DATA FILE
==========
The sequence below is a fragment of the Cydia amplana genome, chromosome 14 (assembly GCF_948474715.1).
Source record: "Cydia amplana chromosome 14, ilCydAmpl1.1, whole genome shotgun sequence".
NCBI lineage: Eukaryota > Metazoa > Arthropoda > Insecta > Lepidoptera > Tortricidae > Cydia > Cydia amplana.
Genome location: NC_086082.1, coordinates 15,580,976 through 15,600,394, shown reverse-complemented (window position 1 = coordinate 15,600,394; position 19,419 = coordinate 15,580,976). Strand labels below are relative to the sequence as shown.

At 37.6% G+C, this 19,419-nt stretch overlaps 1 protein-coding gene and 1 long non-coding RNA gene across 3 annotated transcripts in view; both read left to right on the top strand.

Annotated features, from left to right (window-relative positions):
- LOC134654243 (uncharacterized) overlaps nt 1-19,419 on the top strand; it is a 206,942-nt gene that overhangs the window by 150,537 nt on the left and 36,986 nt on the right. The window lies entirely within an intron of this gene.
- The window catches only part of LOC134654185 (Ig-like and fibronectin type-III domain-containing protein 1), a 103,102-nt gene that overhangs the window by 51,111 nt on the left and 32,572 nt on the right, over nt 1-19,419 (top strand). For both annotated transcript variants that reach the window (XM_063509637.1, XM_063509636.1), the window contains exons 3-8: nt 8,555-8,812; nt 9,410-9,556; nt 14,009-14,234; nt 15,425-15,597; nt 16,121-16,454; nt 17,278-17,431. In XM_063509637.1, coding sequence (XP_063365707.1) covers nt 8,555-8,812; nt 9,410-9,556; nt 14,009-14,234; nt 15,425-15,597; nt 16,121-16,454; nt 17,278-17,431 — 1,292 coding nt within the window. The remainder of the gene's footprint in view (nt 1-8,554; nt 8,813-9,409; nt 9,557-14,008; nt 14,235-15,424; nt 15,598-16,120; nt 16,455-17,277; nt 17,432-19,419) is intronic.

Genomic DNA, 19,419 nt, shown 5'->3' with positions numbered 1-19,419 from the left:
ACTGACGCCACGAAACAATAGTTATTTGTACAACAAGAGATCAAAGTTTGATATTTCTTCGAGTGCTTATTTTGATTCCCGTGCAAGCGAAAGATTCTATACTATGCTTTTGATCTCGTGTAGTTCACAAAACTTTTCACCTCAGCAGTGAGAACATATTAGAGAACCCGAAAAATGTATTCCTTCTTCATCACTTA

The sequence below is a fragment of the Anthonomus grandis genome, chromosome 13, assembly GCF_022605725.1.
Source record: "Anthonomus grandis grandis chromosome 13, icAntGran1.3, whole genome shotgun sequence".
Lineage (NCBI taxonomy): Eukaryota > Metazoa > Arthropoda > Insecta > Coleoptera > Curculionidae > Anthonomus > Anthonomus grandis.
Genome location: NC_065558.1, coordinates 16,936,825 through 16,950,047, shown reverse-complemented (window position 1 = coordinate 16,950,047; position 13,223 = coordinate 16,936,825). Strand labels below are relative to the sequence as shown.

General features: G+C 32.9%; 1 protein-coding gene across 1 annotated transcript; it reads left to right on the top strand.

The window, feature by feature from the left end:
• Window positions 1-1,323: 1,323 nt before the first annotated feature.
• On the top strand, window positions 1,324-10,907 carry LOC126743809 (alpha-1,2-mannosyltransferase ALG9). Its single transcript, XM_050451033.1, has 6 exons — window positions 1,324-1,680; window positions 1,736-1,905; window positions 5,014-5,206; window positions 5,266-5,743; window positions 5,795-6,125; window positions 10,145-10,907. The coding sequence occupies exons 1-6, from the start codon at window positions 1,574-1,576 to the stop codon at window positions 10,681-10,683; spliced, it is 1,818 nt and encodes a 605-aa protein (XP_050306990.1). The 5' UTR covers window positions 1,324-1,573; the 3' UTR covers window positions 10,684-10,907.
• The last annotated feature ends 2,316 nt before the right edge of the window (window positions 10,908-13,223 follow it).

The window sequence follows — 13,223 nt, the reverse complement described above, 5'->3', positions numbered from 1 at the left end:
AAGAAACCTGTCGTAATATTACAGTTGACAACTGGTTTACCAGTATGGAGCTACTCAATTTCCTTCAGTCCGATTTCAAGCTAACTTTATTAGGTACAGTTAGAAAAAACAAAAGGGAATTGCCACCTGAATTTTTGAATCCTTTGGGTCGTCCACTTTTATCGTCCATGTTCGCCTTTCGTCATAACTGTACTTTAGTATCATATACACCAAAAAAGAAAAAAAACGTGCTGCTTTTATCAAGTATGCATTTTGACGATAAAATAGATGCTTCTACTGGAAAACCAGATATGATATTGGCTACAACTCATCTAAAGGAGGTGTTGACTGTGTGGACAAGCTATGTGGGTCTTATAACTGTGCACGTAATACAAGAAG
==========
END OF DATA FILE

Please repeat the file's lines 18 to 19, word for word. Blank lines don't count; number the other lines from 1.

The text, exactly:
• On the top strand, window positions 1,324-10,907 carry LOC126743809 (alpha-1,2-mannosyltransferase ALG9). Its single transcript, XM_050451033.1, has 6 exons — window positions 1,324-1,680; window positions 1,736-1,905; window positions 5,014-5,206; window positions 5,266-5,743; window positions 5,795-6,125; window positions 10,145-10,907. The coding sequence occupies exons 1-6, from the start codon at window positions 1,574-1,576 to the stop codon at window positions 10,681-10,683; spliced, it is 1,818 nt and encodes a 605-aa protein (XP_050306990.1). The 5' UTR covers window positions 1,324-1,573; the 3' UTR covers window positions 10,684-10,907.
• The last annotated feature ends 2,316 nt before the right edge of the window (window positions 10,908-13,223 follow it).